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Found 239 results

  1. A second hand Canon 450D that has had the IR filter and anti-aliasing filters removed. This is known as the Full-Spectrum (or naked sensor) modification. This enhances the camera's sensitivity to Hydrogen Alpha wavelengths greatly. Ideal for shooting emission nebulae, as well as making it a great candidate for Hydrogen Alpha filters. The camera has been modified by myself. It includes the camera body itself, body cap, battery, charger, plug, strap and I'll throw in an EOS-T2 T ring. Bit of cosmetic wear to the camera as to be expected. Note: removing the IR filters means that you'll need to add an astro-friendly IR filter back into the imaging train. This is usually achieved with filters like the Astronomik CLS-CCD filter (for example). Just check the description and make sure it has UV/IR cut. £150 + £11 Postage (Royal Mail Special Delivery)
  2. I've recently made myself a 12v to 7.4v battery conversion for my Canon 1000D DSLR Camera. This allows you to power it using a 12v source such as a Skywatcher Powertank/Leisure battery, and ensures there's no need for battery swaps mid-imaging run. If you buy a pre-made one then these are ~£40 from Astronomiser etc.Parts, Tools and Instructions are detailed below.Note: I've put Maplin codes, links and prices for some of the parts for reference, but they can probably be obtained elsewhere cheaper. e.g. eBay, Farnell, RS Components etc.Note 2: This is a guide only and I take no responsibility for people breaking their camera!Parts List:Velleman K1823 1A PSU (Maplin VE58N) £9.99Plastic Enclosure 75x51x25 (Maplin KC92A) £2.9912v Switch (Maplin N84JZ) £1.993mm 12v Red LED (Maplin CJ66W) £0.743mm LED holder (Maplin N85AX) £1.3420mm fuseholder (Maplin CT90X) £1.0520mm fuse 1A (Maplin GJ90X) £0.21TO220 Heatsink (Maplin KU50E) £1.14Canon 1000D LP-E5 Battery (eBay) £2.1912v Cigarette Lighter Plug & Lead (eBay) £2.75Wire ~£0Zip ties ~£0TOTAL: £24.39Tools:Soldering ironSolderGlue gunDrillStanley knifeWirecuttersSmall philips screwdriverMultimeterInstructions:Open K1823 kit and complete using enclosed instructions, apart from lying the large capacitor down on its side - so it fits into the case.Place heatsink onto TM317, will have to bend the component back slightly so it fits in the case.Drill one hole in either end of the plastic enclosure for wires in & out.Make holes in enclosure lid for led holder, fuse holder and switch.Fit items into lid.Cut end off cig plug.Measure & cut wires, solder up according to wiring diagram.Carefully open LP-E5 battery case & remove battery, but retain contacts. (Can cut down small pcb just to leave contacts, if easier)Make a small hole in the battery case for wire to come out of.Solder up output wires from K1823 to contacts inside battery case.Check everything including all soldered joints.Insert fuse into fuse holder.Insert cig plug into a 12v source (e.g. Powertank).Use multimeter to check output voltage.Adjust potentiometer on K1823 board to get correct 7.4v.Switch everything off.Glue K1823 board into enclosure.Fit tie-wraps both sides of wires coming out of enclosure for strain relief.Glue battery case back together.Switch everything back on & re-check output voltage.Screw lid onto enclosure.If ok, then insert battery into camera and turn on.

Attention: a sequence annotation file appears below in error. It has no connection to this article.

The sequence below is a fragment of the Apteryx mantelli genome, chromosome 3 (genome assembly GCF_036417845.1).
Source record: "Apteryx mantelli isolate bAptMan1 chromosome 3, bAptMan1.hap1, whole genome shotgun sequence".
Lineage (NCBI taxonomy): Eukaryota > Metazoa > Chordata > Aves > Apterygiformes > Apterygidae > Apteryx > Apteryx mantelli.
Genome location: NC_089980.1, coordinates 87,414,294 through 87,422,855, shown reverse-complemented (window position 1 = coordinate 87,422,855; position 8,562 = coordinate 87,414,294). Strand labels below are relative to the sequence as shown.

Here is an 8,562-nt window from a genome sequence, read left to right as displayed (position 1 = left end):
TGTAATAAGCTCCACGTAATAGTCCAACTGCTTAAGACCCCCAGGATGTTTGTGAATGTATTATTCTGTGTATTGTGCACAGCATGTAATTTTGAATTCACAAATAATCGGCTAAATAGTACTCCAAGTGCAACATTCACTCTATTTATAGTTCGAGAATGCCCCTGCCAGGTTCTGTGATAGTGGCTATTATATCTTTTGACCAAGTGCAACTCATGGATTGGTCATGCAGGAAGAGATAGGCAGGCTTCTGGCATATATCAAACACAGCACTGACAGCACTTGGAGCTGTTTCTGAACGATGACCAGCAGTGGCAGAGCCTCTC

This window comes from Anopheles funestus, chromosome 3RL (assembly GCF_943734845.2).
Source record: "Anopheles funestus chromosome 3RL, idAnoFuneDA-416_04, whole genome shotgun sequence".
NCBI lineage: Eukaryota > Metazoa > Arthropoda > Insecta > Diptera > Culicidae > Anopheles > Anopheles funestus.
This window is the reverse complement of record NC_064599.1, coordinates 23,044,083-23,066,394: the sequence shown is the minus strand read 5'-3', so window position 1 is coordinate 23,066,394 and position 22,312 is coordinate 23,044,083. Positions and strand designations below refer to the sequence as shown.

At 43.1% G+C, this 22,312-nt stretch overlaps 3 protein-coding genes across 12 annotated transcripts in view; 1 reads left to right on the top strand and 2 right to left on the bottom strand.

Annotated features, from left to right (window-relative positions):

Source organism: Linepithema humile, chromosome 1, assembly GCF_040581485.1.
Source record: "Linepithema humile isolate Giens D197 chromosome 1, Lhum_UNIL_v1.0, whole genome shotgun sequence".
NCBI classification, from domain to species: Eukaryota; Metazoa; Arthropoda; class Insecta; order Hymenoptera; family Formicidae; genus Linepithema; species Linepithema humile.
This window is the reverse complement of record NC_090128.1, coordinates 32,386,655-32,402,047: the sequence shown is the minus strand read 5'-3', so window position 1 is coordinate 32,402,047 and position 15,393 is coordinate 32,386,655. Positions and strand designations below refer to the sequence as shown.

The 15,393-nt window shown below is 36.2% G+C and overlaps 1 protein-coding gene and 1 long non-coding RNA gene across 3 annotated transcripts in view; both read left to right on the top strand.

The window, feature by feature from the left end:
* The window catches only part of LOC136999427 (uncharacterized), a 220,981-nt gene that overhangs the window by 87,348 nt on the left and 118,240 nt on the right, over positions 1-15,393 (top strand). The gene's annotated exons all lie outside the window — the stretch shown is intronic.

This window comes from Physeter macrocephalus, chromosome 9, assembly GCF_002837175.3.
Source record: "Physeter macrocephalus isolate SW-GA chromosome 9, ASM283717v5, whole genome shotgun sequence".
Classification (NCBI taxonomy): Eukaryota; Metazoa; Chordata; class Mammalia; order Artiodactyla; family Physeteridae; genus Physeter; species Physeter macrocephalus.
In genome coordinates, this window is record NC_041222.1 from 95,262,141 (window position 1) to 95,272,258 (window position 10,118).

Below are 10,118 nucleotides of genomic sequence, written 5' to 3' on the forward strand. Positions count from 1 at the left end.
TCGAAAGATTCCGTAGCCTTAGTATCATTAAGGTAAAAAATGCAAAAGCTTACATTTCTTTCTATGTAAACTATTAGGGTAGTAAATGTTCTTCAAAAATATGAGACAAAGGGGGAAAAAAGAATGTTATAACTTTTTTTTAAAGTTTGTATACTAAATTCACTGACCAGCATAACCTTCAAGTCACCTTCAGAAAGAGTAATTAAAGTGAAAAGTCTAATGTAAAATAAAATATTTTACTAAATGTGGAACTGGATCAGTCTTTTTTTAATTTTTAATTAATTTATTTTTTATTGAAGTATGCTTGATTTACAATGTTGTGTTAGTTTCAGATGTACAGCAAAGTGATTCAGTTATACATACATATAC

3. From the album: Deep Sky Imaging

    I managed to get some time to process another of my images exposed in January/February 2020. This was the last image when my USB port on my Astro40D failed. This happened while imaging this scene but it happened toward the end of the imaging plan so I got almost the subs that I wanted. The total exposure time was 16 hours and 16 minutes in ISO1600 for all of the subs, RGB, (OSC through the UV/IR Cut filter), HAlpha and OIII. Imaged through my 8" SCT at f6.3, 1280mm FL.

    © Mariusz Goralski

  4. Hello! This is my first post on stargazer’s lounge, so forgive me if this is the wrong place to ask. I have a SkyWatcher AZ-GTi mount (with a firmware update + eq wedge so that it can run in eq mode). I also have a Raspberry Pi 4 with INDI, KStars, and Ekos tools. I don’t have a guidescope (and my budget is extremely limited), so I was wondering if there was a way to polar align my DSLR using just the software running on the Raspberry Pi. I’m also competent in Python, if that could be useful for anything.
  5. I've been having another crack at DSO imaging lately, and I've managed to produce this from 6 hours of integration: I'm quite pleased with it but I'm very new to image processing, so I'd be incredibly grateful if someone wouldn't mind having a go at processing my data! Image Info: Lights: 46x4min + 66x3min Stacked with Dark, Flat and Bias frames Stacked in DSS and processed in GIMP Taken under Bortle 7/8 skies Gear: SkyWatcher ED80 0.85x Reducer Astro-Modified EOS 600D ZWO ASI 120MM Mini Guide Camera with 9x50 Finderscope HEQ5 Pro Mount There's some dust bunnies and other artefacts on the image that I know I could spend more time removing, however I'm wondering if I'm doing my data justice in processing! Thanks, Tom NGC7023 (2).TIF